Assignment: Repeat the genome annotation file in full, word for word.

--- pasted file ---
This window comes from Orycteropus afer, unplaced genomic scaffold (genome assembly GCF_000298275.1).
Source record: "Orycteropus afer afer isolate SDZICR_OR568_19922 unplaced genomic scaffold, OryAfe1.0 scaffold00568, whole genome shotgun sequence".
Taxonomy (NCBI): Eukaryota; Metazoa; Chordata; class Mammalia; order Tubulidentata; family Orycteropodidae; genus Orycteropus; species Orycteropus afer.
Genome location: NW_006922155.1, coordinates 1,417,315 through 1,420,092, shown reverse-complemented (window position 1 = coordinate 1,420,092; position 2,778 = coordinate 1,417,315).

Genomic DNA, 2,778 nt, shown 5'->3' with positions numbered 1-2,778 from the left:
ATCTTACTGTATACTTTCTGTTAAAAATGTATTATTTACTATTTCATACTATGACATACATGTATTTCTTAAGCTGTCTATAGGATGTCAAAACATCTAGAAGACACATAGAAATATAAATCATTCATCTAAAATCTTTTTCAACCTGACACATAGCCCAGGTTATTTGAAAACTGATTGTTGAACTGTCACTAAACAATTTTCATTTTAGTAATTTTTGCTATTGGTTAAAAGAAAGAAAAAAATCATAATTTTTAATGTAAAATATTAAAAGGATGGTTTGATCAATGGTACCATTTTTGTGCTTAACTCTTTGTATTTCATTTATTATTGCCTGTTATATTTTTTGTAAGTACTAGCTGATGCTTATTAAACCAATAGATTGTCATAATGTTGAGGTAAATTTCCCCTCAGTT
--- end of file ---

This window comes from Orycteropus afer, unplaced genomic scaffold (genome assembly GCF_000298275.1).
Source record: "Orycteropus afer afer isolate SDZICR_OR568_19922 unplaced genomic scaffold, OryAfe1.0 scaffold00568, whole genome shotgun sequence".
Taxonomy (NCBI): Eukaryota; Metazoa; Chordata; class Mammalia; order Tubulidentata; family Orycteropodidae; genus Orycteropus; species Orycteropus afer.
Genome location: NW_006922155.1, coordinates 1,417,315 through 1,420,092, shown reverse-complemented (window position 1 = coordinate 1,420,092; position 2,778 = coordinate 1,417,315).

Genomic DNA, 2,778 nt, shown 5'->3' with positions numbered 1-2,778 from the left:
ATCTTACTGTATACTTTCTGTTAAAAATGTATTATTTACTATTTCATACTATGACATACATGTATTTCTTAAGCTGTCTATAGGATGTCAAAACATCTAGAAGACACATAGAAATATAAATCATTCATCTAAAATCTTTTTCAACCTGACACATAGCCCAGGTTATTTGAAAACTGATTGTTGAACTGTCACTAAACAATTTTCATTTTAGTAATTTTTGCTATTGGTTAAAAGAAAGAAAAAAATCATAATTTTTAATGTAAAATATTAAAAGGATGGTTTGATCAATGGTACCATTTTTGTGCTTAACTCTTTGTATTTCATTTATTATTGCCTGTTATATTTTTTGTAAGTACTAGCTGATGCTTATTAAACCAATAGATTGTCATAATGTTGAGGTAAATTTCCCCTCAGTT